Official government statistics on traffic deaths in southwest India significantly misrepresented the number of pedestrian and motorcycle deaths in the region over a two-year period, casting doubt on the reliability of that country's government data on traffic fatalities, a study led by researchers at the Johns Hopkins Bloomberg School of Public Health suggests.
Researchers compared police reports in Belgaum, Karnataka, a district in southwest India with a population of 4.7 million, with statistics released by India's National Crime Records Bureau in 2013 and 2014. The researchers found that the official statistics reported pedestrian deaths in the district as 9 percent of total traffic deaths versus 21 percent based on their review of the district's police reports. For motorcycle deaths, the national data reported that they made up 37 percent of traffic deaths while the researchers found the number was 49 percent.
The findings will be published online July 28 in the journal Injury Prevention.
"Our study suggests that taken together pedestrians and motorcyclists account for the vast majority of traffic deaths in India," says Kavi Bhalla, PhD, an assistant professor in the Department of International Health at the Bloomberg School and the study's lead author. "The official national statistics for 2014 put the proportion at less than a third. The Indian government claims that they intend to cut traffic deaths by half, but this is impossible to achieve without knowing how people die on the roads."
Bhalla says the findings suggest that the Indian government could be misallocating its resources since it doesn't have a full picture of what is happening on the roads.
"These vulnerable groups need to be protected by providing appropriate infrastructure, such as sidewalks, raised crosswalks and segregated lanes," he says. "However, the Indian government's highway spending has focused primarily on making roads wider and faster, and thus much more dangerous for these vulnerable groups."
Many experts familiar with road traffic injuries in India have long suspected that the national numbers were misreporting categories of traffic deaths, although the reasons for these discrepancies are not clear. As a result of their findings, study authors recommend that government statistics on road traffic deaths among different types of road users should not be used for research and policy decision-making.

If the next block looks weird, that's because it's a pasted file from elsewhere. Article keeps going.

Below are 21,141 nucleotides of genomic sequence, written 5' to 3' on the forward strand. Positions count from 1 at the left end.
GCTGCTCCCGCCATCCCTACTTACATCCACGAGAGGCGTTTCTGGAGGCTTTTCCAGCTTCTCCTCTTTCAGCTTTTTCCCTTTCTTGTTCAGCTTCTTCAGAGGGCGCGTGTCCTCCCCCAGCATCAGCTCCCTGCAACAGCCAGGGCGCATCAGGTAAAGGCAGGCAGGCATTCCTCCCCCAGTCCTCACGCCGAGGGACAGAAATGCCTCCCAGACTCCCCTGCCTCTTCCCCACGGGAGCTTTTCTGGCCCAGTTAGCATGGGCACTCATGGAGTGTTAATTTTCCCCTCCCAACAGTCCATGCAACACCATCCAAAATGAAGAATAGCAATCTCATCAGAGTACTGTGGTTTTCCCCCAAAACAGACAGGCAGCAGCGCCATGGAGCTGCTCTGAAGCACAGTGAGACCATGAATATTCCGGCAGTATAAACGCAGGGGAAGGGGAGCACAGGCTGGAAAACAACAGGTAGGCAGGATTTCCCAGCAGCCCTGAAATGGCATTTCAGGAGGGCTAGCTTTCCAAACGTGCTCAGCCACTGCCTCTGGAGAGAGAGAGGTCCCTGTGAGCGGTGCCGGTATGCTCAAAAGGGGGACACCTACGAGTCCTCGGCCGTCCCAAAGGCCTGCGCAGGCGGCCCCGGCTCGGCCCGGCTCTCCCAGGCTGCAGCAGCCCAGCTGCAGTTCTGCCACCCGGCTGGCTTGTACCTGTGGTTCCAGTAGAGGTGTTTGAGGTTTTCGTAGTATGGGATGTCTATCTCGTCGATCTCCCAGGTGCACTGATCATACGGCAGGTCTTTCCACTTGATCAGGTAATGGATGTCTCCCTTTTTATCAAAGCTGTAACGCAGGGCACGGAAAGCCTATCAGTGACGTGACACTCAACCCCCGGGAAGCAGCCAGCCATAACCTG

While the study is based in only one district, the process of reporting in this district is similar to that used by all districts in the country. Using police reports, individual police stations produce summary tables of the crashes that occur within their jurisdictions. These tables are submitted to the District Crime Records Bureau, which, in turn, submits them to the National Crime Records Bureau. It is unclear how the numbers changed during this process.
The researchers note that there wasn't a substantial discrepancy in the total traffic deaths between the official statistics for the district and their assessment. For example, in 2013, the National Crime Records Bureau reported 742 traffic fatalities in the Belgaum district while the district's records assessed by the research team suggest there were 759. This small difference -- just two percent -- reinforces the notion that the data issues seem to arise from misclassification.
The researchers note that the Indian government reported more than 140,000 traffic deaths in 2014, with pedestrians accounting for only five percent of the fatalities. This is unusually low for a country where walking is the most common means of transportation. In neighboring Bangladesh and Pakistan, pedestrians account for more than 40 percent of traffic deaths. Global estimates of countries with similar levels of economic development estimate that pedestrians account for 40 percent of all traffic fatalities.
As part of this study, the authors also reviewed the scientific literature on traffic fatalities in India that were based on population surveys, hospital reports and autopsies. On average, pedestrians comprised 30 percent of traffic deaths in these studies compared to 13 percent of traffic deaths in official tabulations for the same time period. Motorcycle riders comprised 36 percent of traffic deaths in other data sources, but only 20 percent in official reports.
The reasons for these apparent discrepancies in official statistics are not clear, the researchers say. One possibility is that official statistics capture the mode of transport for the person judged responsible for the crash rather than reporting how the person who died was traveling.
Whatever the cause, until reporting procedures are fixed, researchers and policymakers in India should use data from police case files not official government statistics, Bhalla says.
Materials provided by Johns Hopkins University Bloomberg School of Public Health. Note: Content may be edited for style and length.
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